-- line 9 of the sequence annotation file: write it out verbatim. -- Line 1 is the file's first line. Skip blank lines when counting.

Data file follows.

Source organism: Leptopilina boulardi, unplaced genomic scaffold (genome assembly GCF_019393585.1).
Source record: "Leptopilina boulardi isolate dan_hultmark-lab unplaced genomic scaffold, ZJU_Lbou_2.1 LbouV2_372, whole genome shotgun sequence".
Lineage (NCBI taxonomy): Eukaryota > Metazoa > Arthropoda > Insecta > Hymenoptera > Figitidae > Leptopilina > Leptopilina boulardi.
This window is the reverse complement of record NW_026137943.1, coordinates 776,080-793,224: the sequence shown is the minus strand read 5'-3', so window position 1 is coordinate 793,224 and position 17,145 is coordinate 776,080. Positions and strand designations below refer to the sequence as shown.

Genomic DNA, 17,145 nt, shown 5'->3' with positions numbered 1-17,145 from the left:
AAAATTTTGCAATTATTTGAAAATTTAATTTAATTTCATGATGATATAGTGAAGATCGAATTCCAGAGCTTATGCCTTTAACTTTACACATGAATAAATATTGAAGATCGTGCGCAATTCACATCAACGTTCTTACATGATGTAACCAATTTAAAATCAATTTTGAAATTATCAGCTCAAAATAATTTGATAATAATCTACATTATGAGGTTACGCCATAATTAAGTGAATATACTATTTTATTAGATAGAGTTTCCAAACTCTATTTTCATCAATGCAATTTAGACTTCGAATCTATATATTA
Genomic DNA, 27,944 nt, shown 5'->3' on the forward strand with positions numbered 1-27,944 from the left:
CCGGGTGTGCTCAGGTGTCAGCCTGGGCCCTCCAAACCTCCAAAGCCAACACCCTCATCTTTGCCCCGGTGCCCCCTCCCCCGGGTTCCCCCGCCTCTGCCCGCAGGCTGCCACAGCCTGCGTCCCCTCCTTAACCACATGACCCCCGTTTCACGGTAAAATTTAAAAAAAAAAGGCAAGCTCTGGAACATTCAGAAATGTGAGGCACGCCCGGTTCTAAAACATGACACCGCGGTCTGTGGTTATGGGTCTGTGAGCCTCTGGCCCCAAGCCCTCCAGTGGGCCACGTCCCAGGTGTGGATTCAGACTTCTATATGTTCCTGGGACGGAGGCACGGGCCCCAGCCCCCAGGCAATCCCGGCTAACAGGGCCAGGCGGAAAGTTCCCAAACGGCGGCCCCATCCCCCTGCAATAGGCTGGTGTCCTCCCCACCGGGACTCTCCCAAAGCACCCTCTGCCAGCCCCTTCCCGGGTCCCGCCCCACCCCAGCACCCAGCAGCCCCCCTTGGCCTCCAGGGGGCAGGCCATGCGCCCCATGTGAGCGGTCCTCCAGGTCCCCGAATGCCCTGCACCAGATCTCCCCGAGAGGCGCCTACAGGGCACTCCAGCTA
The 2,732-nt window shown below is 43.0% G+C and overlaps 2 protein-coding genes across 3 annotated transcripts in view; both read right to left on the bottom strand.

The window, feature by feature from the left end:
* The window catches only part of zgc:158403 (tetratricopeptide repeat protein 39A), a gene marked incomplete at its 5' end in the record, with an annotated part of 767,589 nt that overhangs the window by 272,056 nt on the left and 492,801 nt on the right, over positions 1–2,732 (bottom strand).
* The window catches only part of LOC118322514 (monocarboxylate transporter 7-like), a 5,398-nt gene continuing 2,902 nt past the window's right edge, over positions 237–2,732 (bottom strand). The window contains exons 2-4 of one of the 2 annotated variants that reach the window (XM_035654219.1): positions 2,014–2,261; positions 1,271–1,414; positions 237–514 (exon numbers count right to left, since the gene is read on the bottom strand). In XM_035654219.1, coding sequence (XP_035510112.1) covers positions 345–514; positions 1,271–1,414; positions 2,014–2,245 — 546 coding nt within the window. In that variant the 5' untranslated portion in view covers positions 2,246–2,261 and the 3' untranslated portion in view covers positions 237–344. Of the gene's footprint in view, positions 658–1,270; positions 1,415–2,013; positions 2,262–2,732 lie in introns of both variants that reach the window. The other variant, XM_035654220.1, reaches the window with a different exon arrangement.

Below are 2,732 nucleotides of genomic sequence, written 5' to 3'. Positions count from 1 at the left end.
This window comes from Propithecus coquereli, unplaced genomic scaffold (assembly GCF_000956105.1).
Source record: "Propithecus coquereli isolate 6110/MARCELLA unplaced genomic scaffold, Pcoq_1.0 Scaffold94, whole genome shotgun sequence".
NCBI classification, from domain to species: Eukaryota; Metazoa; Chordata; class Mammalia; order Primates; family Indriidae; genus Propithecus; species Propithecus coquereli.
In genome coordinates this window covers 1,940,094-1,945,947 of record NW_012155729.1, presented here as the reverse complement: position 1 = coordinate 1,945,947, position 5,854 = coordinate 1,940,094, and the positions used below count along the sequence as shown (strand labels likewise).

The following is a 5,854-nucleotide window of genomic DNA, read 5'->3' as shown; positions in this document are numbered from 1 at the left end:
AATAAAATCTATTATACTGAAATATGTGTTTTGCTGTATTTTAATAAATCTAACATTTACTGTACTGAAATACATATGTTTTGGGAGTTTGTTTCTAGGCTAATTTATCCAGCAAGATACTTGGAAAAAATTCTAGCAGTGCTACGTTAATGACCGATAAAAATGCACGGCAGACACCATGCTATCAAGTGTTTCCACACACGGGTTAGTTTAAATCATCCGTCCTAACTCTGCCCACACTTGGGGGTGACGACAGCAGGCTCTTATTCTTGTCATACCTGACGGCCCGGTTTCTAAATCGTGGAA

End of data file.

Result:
The 2,732-nt window shown below is 43.0% G+C and overlaps 2 protein-coding genes across 3 annotated transcripts in view; both read right to left on the bottom strand.